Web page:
When wokeness goes wrong
What was Plaid Cymru thinking putting a woman in a niqab in its election broadcast?
Sometimes wokeness goes wrong. Ask Plaid Cymru. The Welsh nationalist party went in for a bit of PC preening last week by featuring a woman in a niqab in its election broadcast. The woman, her face entirely obscured by a forbidding black cloth, as is the Islamist fashion, is seen next to the slogan, ‘Wales, it’s us’. Catchy! Clearly the inclusion of the niqab-wearer was not about attracting the all-important niqab-wearing vote in Wales. How many women in Wales wear this archaic religious garment? No, Plaid was saying something about itself. Look how virtuous we are. Look how inclusive we are. We aren’t Islamophobic like you people. That was the message here.
But it backfired. Badly. Plaid warned social-media users not to subject its niqab-wearing member to racist abuse. It turned out she’s the one who has been throwing around racist insults. The woman behind the misogynistic veil is Plaid member Sahar Al-Faifi and she has previously said anti-Semitic things online. Yes, another supposedly ‘progressive’ party swept up in a Jew-hatred storm. In 2017 Ms Al-Faifi suggested that the London Bridge terror attack was carried out by ‘pro-Zionists’ – essentially an anti-Semitic conspiracy theory. She has expressed her hope that Israel ‘would disappear’. She has also cheered Hamas.
Plaid has now suspended her and said it does not tolerate anti-Semitism. But there’s a broader question here about supposedly progressive parties flirting with hardline Muslims. To wear the niqab is a very particular thing. It is a showy and determined expression of religious faith. It is essentially an Islamist act, one which says: ‘I live by a fundamentally different moral code to the rest of you, one which involves the extreme act of obscuring women’s faces in public.’ I support the right of women to wear the niqab – France’s burka ban is illiberal and counterproductive – but I also support the right of people to criticise the niqab as a fundamentally anti-social garment, a knowing snub to the openness and secularism of British society.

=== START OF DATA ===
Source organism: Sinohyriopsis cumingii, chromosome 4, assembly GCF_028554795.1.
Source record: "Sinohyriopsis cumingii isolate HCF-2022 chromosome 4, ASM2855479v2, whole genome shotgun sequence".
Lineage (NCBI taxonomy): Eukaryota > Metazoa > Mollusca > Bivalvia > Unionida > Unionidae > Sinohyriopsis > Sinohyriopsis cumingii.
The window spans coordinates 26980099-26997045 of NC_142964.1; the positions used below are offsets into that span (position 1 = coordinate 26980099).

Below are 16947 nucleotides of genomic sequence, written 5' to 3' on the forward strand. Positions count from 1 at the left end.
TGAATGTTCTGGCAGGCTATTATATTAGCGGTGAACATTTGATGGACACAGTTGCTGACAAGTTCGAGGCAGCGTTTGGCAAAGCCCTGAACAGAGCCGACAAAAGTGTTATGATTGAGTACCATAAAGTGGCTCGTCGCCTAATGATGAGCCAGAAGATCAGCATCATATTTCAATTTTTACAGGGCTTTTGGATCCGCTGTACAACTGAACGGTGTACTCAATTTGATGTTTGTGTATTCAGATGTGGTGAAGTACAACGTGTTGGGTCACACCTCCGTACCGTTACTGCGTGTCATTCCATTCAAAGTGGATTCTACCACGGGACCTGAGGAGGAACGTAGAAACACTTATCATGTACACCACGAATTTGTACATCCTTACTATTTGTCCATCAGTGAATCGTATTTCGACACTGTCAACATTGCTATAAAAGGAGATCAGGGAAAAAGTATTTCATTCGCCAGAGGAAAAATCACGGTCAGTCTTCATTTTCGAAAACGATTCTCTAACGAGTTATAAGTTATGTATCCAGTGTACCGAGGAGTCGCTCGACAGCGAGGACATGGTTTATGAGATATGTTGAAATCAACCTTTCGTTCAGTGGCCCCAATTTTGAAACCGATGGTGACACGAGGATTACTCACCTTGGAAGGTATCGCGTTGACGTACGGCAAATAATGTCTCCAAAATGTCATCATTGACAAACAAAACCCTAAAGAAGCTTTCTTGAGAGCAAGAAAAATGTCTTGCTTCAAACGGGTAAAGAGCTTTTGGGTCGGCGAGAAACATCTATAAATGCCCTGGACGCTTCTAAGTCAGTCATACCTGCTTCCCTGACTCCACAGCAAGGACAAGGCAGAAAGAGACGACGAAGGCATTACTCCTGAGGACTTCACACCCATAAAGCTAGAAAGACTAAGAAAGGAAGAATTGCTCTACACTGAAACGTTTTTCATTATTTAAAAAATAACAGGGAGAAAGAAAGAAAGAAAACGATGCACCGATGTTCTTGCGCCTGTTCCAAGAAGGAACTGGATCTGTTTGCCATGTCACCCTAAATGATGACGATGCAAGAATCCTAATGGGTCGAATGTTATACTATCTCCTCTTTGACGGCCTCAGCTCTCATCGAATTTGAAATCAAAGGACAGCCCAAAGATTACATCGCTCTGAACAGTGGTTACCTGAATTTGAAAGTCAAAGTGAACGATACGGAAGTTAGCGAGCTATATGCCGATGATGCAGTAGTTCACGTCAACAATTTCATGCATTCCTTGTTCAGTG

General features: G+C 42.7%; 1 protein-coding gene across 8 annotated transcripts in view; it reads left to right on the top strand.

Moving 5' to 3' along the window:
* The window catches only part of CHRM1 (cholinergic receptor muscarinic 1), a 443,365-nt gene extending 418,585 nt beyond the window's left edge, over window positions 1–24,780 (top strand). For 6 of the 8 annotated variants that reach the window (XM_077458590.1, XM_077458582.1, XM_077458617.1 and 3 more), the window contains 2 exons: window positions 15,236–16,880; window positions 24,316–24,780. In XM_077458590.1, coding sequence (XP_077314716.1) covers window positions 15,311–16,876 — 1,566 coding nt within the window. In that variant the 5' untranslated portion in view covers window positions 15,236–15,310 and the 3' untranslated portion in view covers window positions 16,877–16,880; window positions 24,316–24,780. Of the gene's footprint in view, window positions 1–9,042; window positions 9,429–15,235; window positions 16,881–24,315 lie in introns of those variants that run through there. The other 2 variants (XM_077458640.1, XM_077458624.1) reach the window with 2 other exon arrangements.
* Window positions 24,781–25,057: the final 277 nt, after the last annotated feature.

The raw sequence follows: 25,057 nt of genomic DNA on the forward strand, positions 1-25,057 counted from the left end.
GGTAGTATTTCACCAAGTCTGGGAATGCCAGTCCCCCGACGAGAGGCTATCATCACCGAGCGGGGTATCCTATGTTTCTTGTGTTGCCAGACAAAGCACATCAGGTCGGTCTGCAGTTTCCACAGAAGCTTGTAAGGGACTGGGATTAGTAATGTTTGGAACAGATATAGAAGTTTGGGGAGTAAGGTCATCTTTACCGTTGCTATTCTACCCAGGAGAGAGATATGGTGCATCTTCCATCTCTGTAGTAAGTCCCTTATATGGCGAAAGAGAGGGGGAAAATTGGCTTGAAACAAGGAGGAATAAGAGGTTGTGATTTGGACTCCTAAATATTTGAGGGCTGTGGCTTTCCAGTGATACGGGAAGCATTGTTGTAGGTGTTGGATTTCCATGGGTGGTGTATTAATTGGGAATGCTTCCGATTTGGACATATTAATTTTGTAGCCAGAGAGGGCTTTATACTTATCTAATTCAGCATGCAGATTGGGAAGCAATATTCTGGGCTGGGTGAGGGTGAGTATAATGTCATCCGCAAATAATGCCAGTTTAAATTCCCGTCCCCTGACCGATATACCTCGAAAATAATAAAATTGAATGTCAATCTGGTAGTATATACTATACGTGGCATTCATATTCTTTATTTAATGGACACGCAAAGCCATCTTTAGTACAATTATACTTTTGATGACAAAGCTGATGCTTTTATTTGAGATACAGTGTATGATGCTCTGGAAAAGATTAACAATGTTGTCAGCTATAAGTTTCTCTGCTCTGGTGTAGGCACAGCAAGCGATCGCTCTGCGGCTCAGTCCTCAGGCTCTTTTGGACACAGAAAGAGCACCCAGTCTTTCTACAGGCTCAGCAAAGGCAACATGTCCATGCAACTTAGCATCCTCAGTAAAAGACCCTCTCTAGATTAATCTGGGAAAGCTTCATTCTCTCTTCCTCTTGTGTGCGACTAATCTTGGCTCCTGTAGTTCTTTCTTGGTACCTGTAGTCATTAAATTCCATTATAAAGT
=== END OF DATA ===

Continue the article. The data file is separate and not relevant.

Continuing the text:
Plaid Cymru should have thought very carefully before including a woman in a niqab in an election broadcast and poster. To cover one’s face in public runs counter to the open, engaging spirit of democratic life. It shuts people out, and shuts discussion down, rather than engaging in free, visible debate. Of course, women in niqabs must have the exact same right as everyone else to join parties, support parties and vote for parties. But as an image, the blacked-out face of a woman, the alleged obscenity of a woman’s face and hair which must apparently be hidden from view to please God, is not conducive to the post-religious value of democratic equality and democratic engagement.
Plaid thought it could be woke by including a woman in a niqab in its election material. But it overlooked that there is nothing woke, nothing progressive, about women hiding their faces in public. That is backward and atomising. We should tolerate it, in the name of liberty, but it is not something we should celebrate. Why archaic Islamic practices are seen as somehow positive by contemporary ‘progressives’ is one of the great mysteries of politics today.
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